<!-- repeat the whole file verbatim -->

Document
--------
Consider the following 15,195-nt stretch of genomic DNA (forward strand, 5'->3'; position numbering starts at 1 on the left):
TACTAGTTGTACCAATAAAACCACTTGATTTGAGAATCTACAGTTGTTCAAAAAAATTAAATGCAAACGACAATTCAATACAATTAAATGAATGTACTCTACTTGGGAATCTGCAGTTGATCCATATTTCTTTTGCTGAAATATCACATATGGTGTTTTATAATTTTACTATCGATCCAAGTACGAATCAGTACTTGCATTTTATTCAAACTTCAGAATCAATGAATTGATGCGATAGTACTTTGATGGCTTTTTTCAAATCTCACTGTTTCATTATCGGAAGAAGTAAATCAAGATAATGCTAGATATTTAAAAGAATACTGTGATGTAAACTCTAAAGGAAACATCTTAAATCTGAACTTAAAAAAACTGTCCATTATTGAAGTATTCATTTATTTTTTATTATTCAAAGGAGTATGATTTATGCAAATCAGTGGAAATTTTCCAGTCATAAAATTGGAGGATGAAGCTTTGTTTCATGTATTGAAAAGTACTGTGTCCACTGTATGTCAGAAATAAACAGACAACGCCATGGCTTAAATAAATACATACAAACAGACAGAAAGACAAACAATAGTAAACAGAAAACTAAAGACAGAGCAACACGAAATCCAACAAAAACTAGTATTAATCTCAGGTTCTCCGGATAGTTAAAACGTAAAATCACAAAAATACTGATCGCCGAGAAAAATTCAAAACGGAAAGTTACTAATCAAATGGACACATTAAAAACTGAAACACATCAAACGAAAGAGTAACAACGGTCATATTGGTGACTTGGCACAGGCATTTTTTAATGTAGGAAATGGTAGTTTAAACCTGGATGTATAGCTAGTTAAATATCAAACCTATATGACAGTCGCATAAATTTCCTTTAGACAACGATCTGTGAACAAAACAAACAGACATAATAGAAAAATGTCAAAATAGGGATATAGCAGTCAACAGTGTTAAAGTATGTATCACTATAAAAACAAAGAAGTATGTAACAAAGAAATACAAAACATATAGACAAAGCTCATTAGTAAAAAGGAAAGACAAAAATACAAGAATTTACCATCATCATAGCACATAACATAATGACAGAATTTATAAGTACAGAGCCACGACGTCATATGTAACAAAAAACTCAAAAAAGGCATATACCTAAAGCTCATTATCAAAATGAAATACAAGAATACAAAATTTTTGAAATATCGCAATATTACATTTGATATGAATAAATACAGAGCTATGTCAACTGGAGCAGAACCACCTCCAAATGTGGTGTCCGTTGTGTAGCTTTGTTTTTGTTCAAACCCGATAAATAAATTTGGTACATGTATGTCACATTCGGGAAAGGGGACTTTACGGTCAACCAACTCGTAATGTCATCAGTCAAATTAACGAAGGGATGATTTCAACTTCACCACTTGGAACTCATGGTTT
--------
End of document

Consider the following 15,195-nt stretch of genomic DNA (forward strand, 5'->3'; position numbering starts at 1 on the left):
TACTAGTTGTACCAATAAAACCACTTGATTTGAGAATCTACAGTTGTTCAAAAAAATTAAATGCAAACGACAATTCAATACAATTAAATGAATGTACTCTACTTGGGAATCTGCAGTTGATCCATATTTCTTTTGCTGAAATATCACATATGGTGTTTTATAATTTTACTATCGATCCAAGTACGAATCAGTACTTGCATTTTATTCAAACTTCAGAATCAATGAATTGATGCGATAGTACTTTGATGGCTTTTTTCAAATCTCACTGTTTCATTATCGGAAGAAGTAAATCAAGATAATGCTAGATATTTAAAAGAATACTGTGATGTAAACTCTAAAGGAAACATCTTAAATCTGAACTTAAAAAAACTGTCCATTATTGAAGTATTCATTTATTTTTTATTATTCAAAGGAGTATGATTTATGCAAATCAGTGGAAATTTTCCAGTCATAAAATTGGAGGATGAAGCTTTGTTTCATGTATTGAAAAGTACTGTGTCCACTGTATGTCAGAAATAAACAGACAACGCCATGGCTTAAATAAATACATACAAACAGACAGAAAGACAAACAATAGTAAACAGAAAACTAAAGACAGAGCAACACGAAATCCAACAAAAACTAGTATTAATCTCAGGTTCTCCGGATAGTTAAAACGTAAAATCACAAAAATACTGATCGCCGAGAAAAATTCAAAACGGAAAGTTACTAATCAAATGGACACATTAAAAACTGAAACACATCAAACGAAAGAGTAACAACGGTCATATTGGTGACTTGGCACAGGCATTTTTTAATGTAGGAAATGGTAGTTTAAACCTGGATGTATAGCTAGTTAAATATCAAACCTATATGACAGTCGCATAAATTTCCTTTAGACAACGATCTGTGAACAAAACAAACAGACATAATAGAAAAATGTCAAAATAGGGATATAGCAGTCAACAGTGTTAAAGTATGTATCACTATAAAAACAAAGAAGTATGTAACAAAGAAATACAAAACATATAGACAAAGCTCATTAGTAAAAAGGAAAGACAAAAATACAAGAATTTACCATCATCATAGCACATAACATAATGACAGAATTTATAAGTACAGAGCCACGACGTCATATGTAACAAAAAACTCAAAAAAGGCATATACCTAAAGCTCATTATCAAAATGAAATACAAGAATACAAAATTTTTGAAATATCGCAATATTACATTTGATATGAATAAATACAGAGCTATGTCAACTGGAGCAGAACCACCTCCAAATGTGGTGTCCGTTGTGTAGCTTTGTTTTTGTTCAAACCCGATAAATAAATTTGGTACATGTATGTCACATTCGGGAAAGGGGACTTTACGGTCAACCAACTCGTAATGTCATCAGTCAAATTAACGAAGGGATGATTTCAACTTCACCACTTGGAACTCATGGTTT